By Jerry Zezima
The Stamford Advocate
To steal a line from Groucho Marx, who is dead and can’t sue me, I would never belong to any club that would have me as a member.
But I made an exception on a recent weekday afternoon when I was indicted (sorry, I mean inducted) into a prestigious, exclusive and, I can proudly say, entirely dubious organization called the Grandfather Playground Society.
The founding members were yours truly and two guys named Jeff and Steve. I was there with Chloe, who is 3; Jeff had Madison, 2; and Steve had Aliya, also 2.
The first thing Jeff said to me was: “I am going to have a heart attack.”
That’s because he had already been chasing Madison around for an hour.
“I think I’ll join you,” I responded, because I had just raced with Chloe from slides to swings and back again and was feeling a bit short of breath.
Unfortunately, Chloe doesn’t yet know CPR, which stands for Collapsed Poppie Resuscitation.
Steve, meanwhile, was following Aliya on a tricycle (she was riding it and he was walking in circles behind her because there wasn’t enough room on the seat for both of them) and was grateful he was getting a breather.
“This beats running,” he noted.
“When you have grandchildren,” I said, “you don’t have to join a health club.”
“It saves a lot of money,” Jeff said.
“And you can use the savings to buy beer,” I pointed out.
“I could go for one right now,” Steve chimed in.
Then all three of us went back to the slides with our granddaughters, who wanted us to accompany them. This required us to put the kids on our laps and swoosh down at breakneck speed, absorbing jolts to our tailbones before coming to a screeching halt on the hard plastic surface about two feet from the end, the result being that we were almost catapulted skyward with toddlers who thought it was fun but didn’t realize that their grandfathers nearly suffered grievous injuries that could have transformed us into falsettos.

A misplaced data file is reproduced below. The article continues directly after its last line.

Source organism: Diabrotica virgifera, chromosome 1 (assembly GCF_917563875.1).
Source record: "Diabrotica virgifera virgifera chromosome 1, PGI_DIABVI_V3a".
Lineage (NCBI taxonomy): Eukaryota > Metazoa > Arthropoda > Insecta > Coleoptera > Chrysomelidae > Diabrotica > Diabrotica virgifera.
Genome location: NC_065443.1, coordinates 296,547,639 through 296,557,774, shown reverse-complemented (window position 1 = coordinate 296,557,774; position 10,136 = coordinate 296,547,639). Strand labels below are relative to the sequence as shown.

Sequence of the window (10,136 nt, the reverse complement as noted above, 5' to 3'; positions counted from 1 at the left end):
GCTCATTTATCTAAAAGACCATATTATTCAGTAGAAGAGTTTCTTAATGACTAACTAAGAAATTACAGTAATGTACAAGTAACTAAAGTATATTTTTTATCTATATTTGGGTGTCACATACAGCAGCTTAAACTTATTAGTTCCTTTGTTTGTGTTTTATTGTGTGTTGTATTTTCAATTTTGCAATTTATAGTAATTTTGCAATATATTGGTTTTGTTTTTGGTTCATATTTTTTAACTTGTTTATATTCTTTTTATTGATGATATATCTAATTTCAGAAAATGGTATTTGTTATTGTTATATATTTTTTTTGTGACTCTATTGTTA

“Let’s go again, Poppie!” Chloe exclaimed. Her new friends agreed.
“What do you do for joint trouble?” Jeff asked after the third trip.
“Move to a new joint,” I answered.
Instead, we moved back to the swings, where Madison, Aliya and Chloe were secured in their seats while Jeff, Steve and I pushed them and officially convened the meeting.
“Being a grandfather is the best thing in the world,” I said.
“Yes,” agreed Steve. “And after you’re done playing with your grandkids, you can give them back.”
“Speaking of backs,” Jeff said with a wince, “mine is sore as hell.”
“But it’s worth all the aches and pains,” I said. “In fact, it makes you young again.”
And I proved it, after the girls were done on the swings, by chasing Chloe up and down a nearby hill, then going to another set of slides, where I didn’t have to accompany her but did have to catch her at the bottom and run back around to watch her as she climbed the steps.
Meanwhile, Jeff and Steve were running after their granddaughters, who don’t move as fast as Chloe because they are a year younger but who nonetheless can take the wind out of any geezers who happen to be their grandfathers.
A little later, we met up again at the park entrance.
“It’s time for a nap,” Steve said as he looked down at his tired granddaughter.
“You look like you could use one, too,” Jeff said.
“We all could,” I added with a yawn.
On that note, the first meeting of the Grandfather Playground Society ended. The three of us, granddaughters in tow, limped back to our cars and wished each other happy healing.
“The next time we get together,” I suggested, “let’s go to a spa. If it’s good enough for their grandmothers, it’s good enough for us.”
Copyright 2016 by Jerry Zezima